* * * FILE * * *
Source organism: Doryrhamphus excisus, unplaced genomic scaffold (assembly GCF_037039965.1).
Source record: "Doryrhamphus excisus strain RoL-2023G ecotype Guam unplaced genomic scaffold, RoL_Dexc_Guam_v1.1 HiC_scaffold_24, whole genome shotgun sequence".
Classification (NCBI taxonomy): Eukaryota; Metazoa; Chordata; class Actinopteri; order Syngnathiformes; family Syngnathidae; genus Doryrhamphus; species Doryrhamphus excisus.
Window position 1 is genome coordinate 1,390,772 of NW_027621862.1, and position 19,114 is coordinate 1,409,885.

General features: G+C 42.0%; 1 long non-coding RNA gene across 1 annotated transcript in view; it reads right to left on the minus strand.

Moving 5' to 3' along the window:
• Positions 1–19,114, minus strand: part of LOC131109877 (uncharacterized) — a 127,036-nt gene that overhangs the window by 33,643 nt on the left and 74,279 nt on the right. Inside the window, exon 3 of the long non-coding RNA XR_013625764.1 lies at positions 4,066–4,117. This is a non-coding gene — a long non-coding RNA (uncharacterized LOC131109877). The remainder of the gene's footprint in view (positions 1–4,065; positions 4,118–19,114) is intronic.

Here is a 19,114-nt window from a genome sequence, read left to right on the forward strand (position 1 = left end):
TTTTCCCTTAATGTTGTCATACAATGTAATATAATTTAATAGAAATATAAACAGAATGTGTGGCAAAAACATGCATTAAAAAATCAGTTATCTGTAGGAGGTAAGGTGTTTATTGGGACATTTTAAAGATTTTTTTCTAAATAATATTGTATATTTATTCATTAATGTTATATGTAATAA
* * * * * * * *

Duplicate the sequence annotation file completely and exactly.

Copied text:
Source organism: Doryrhamphus excisus, unplaced genomic scaffold (assembly GCF_037039965.1).
Source record: "Doryrhamphus excisus strain RoL-2023G ecotype Guam unplaced genomic scaffold, RoL_Dexc_Guam_v1.1 HiC_scaffold_24, whole genome shotgun sequence".
Classification (NCBI taxonomy): Eukaryota; Metazoa; Chordata; class Actinopteri; order Syngnathiformes; family Syngnathidae; genus Doryrhamphus; species Doryrhamphus excisus.
Window position 1 is genome coordinate 1,390,772 of NW_027621862.1, and position 19,114 is coordinate 1,409,885.

General features: G+C 42.0%; 1 long non-coding RNA gene across 1 annotated transcript in view; it reads right to left on the minus strand.

Moving 5' to 3' along the window:
• Positions 1–19,114, minus strand: part of LOC131109877 (uncharacterized) — a 127,036-nt gene that overhangs the window by 33,643 nt on the left and 74,279 nt on the right. Inside the window, exon 3 of the long non-coding RNA XR_013625764.1 lies at positions 4,066–4,117. This is a non-coding gene — a long non-coding RNA (uncharacterized LOC131109877). The remainder of the gene's footprint in view (positions 1–4,065; positions 4,118–19,114) is intronic.

Here is a 19,114-nt window from a genome sequence, read left to right on the forward strand (position 1 = left end):
TTTTCCCTTAATGTTGTCATACAATGTAATATAATTTAATAGAAATATAAACAGAATGTGTGGCAAAAACATGCATTAAAAAATCAGTTATCTGTAGGAGGTAAGGTGTTTATTGGGACATTTTAAAGATTTTTTTCTAAATAATATTGTATATTTATTCATTAATGTTATATGTAATAA